LAKE WALES, Fla. -- The town of Lake Wales has its own spooky legend. About an hour south of Orlando, Lake Wales was put on the map by the railroad that helped build the local lumber, citrus and turpentine industries. But locals will tell you Lake Wales is known for a special spot called Spook Hill.
Well supposedly there's a ghost that moves your car if you pull it up to the white line you're supposed to stop it completely, make sure it's in full stop and then the ghost will move it for you.
To take a look at Spook Hill - it's just a paved hill accented with a white strip. A nearby sign tells the tale of the local legend and gives specific instructions for visitors -- pull your car up to the white line, put it in neutral and the ghost will pull your car backwards -- up hill.
"It's kind of a weird feeling when you pull up, even when you've lived here, you come and put your car in neutral and sit there and nothing happens for a minute and then it starts to move," said Melissa Charles.
We headed to the Lake Wales Museum and Cultural Center to see if we could get the history on this legend. There, we caught up with Mimi Hardman.
"I'm the director and founder of the Lake Wales Museum. It's called the Lake Wales depot museum," said Hardman.
According to Hardman, Lake Wales was once home to a Seminole Indian tribe that was menaced by a local gator.
"We had 5 chiefs that lived right around here. They were there, on Spook Hill and the little chief had these people that just kept disappearing and he didn't know what happened to them, and he thought that this gator might have gotten them," said Hardman.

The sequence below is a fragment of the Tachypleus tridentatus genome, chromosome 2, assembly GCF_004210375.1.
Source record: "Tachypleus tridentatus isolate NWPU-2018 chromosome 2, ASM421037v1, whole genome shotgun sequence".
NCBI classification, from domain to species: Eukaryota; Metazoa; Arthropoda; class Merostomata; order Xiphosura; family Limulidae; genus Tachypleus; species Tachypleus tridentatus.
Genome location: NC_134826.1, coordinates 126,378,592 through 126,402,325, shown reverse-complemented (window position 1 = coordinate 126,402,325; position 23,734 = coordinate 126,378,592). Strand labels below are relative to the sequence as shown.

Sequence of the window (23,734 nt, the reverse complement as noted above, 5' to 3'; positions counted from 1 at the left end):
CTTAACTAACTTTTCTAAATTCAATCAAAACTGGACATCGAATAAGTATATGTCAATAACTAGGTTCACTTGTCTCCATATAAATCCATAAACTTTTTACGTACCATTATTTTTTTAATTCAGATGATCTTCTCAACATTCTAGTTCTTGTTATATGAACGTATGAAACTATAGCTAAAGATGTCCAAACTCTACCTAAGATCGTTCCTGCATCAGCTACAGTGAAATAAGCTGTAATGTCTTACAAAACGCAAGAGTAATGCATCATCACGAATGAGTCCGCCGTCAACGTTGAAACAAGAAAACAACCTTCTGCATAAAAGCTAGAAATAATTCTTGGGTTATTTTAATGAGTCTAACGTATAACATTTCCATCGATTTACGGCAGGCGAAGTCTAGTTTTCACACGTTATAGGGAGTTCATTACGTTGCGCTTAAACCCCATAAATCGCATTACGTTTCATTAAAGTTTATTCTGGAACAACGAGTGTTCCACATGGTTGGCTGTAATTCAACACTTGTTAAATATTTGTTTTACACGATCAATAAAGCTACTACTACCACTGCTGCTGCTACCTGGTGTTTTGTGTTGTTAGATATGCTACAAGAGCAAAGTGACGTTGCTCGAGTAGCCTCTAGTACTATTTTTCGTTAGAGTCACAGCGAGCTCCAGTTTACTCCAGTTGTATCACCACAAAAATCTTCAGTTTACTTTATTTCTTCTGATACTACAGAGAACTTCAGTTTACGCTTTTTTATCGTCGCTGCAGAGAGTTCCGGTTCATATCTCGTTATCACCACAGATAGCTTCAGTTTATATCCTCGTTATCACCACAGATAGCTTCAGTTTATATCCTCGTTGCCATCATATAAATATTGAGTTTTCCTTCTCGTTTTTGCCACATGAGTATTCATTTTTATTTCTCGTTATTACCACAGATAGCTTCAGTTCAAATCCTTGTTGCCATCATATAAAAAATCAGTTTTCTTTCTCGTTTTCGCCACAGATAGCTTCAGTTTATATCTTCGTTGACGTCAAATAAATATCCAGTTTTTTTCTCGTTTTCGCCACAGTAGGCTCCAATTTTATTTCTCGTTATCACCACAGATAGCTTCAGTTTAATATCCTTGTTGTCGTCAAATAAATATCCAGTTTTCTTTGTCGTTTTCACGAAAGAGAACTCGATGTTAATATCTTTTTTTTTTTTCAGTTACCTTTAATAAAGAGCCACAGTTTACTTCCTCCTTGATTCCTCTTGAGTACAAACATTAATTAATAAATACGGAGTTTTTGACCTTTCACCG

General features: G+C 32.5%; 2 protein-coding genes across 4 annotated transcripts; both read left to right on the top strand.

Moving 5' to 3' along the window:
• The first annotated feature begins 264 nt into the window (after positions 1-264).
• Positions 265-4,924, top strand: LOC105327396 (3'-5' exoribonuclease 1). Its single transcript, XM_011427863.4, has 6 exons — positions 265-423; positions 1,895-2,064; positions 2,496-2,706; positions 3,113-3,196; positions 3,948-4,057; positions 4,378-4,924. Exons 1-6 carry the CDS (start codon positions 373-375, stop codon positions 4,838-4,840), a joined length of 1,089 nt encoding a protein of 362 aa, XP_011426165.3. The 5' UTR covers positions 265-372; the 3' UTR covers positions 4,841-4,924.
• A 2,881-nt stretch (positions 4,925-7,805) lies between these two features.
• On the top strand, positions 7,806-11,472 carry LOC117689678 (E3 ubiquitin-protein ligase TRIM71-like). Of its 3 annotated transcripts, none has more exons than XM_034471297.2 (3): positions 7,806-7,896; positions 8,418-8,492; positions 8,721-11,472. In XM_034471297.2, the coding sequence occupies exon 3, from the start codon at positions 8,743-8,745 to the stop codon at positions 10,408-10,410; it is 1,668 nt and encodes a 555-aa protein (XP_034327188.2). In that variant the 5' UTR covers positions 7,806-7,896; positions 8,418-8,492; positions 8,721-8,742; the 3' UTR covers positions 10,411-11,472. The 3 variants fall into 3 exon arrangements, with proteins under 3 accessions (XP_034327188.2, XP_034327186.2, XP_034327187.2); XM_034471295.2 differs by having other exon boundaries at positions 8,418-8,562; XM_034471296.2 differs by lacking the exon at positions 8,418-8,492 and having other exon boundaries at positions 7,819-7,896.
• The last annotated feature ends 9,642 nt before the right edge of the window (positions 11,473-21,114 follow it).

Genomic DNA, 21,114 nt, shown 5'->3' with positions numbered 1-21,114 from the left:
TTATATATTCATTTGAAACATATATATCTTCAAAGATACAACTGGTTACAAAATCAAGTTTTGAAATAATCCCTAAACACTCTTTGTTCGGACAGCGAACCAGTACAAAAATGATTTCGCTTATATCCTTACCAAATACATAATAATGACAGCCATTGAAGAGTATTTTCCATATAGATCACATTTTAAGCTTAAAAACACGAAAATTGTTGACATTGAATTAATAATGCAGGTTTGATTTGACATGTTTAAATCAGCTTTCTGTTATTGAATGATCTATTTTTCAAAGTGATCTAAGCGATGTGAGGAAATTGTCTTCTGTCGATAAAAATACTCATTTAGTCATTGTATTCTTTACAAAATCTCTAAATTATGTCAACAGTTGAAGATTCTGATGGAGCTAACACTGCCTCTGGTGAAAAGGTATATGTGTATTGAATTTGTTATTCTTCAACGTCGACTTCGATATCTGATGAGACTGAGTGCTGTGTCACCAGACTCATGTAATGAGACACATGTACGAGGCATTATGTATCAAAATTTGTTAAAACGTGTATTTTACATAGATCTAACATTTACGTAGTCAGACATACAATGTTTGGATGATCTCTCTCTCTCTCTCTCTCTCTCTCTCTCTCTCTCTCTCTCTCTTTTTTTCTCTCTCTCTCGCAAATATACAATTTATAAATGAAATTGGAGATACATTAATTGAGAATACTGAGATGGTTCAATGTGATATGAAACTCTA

Hardman knows the gory details of the legend, but is able to pass on the ferocious tale with a smile and gentle tone.
"The chief stayed up all night and he had his scabbard or knife and he stayed up all night and he was there all night and the people woke up the next morning and they saw blood all over the lake, and this is just a little bitty lake but it was covered with blood, and they thought 'oh no our chief was killed' and he raised up with his scabbard and said 'no he's dead, the gator,'" said Hardman.
Hardman is a firm believer in Spook Hill. And as any good town ambassador should, Hardman encouraged us to try it for ourselves.
"Have you been to Spook Hill, put your car there and let it go back up the hill and it did didn't it," said Hardman.
So we did and so did a few others we spotted on Spook Hill.
Regardless of the who and the why, locals have embraced Spook Hill in all its uniqueness and say there's nothing else out there like it.
"Oh no, no no, there's only one Spook Hill."
First Coast News